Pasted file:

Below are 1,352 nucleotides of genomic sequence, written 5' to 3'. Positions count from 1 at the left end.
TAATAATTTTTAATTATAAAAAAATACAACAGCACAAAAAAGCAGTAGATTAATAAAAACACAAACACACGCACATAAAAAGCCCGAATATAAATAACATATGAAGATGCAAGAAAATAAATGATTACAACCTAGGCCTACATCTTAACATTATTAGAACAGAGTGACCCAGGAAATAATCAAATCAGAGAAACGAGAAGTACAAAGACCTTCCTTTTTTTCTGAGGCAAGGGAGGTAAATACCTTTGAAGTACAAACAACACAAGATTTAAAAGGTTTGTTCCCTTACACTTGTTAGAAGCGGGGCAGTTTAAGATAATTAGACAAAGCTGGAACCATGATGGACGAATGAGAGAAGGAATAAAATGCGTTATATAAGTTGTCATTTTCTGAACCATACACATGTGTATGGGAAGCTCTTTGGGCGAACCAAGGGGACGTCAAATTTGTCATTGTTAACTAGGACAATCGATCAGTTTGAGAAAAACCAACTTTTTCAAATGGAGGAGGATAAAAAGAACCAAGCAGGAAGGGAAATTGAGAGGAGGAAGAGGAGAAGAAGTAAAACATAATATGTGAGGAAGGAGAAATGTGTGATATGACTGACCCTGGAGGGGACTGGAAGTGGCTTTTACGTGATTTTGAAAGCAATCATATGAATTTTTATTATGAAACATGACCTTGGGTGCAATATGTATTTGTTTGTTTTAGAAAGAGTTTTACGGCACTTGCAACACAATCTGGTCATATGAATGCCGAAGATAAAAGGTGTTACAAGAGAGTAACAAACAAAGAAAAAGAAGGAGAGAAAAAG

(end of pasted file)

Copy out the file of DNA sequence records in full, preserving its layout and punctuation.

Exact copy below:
Below are 1,352 nucleotides of genomic sequence, written 5' to 3'. Positions count from 1 at the left end.
TAATAATTTTTAATTATAAAAAAATACAACAGCACAAAAAAGCAGTAGATTAATAAAAACACAAACACACGCACATAAAAAGCCCGAATATAAATAACATATGAAGATGCAAGAAAATAAATGATTACAACCTAGGCCTACATCTTAACATTATTAGAACAGAGTGACCCAGGAAATAATCAAATCAGAGAAACGAGAAGTACAAAGACCTTCCTTTTTTTCTGAGGCAAGGGAGGTAAATACCTTTGAAGTACAAACAACACAAGATTTAAAAGGTTTGTTCCCTTACACTTGTTAGAAGCGGGGCAGTTTAAGATAATTAGACAAAGCTGGAACCATGATGGACGAATGAGAGAAGGAATAAAATGCGTTATATAAGTTGTCATTTTCTGAACCATACACATGTGTATGGGAAGCTCTTTGGGCGAACCAAGGGGACGTCAAATTTGTCATTGTTAACTAGGACAATCGATCAGTTTGAGAAAAACCAACTTTTTCAAATGGAGGAGGATAAAAAGAACCAAGCAGGAAGGGAAATTGAGAGGAGGAAGAGGAGAAGAAGTAAAACATAATATGTGAGGAAGGAGAAATGTGTGATATGACTGACCCTGGAGGGGACTGGAAGTGGCTTTTACGTGATTTTGAAAGCAATCATATGAATTTTTATTATGAAACATGACCTTGGGTGCAATATGTATTTGTTTGTTTTAGAAAGAGTTTTACGGCACTTGCAACACAATCTGGTCATATGAATGCCGAAGATAAAAGGTGTTACAAGAGAGTAACAAACAAAGAAAAAGAAGGAGAGAAAAAG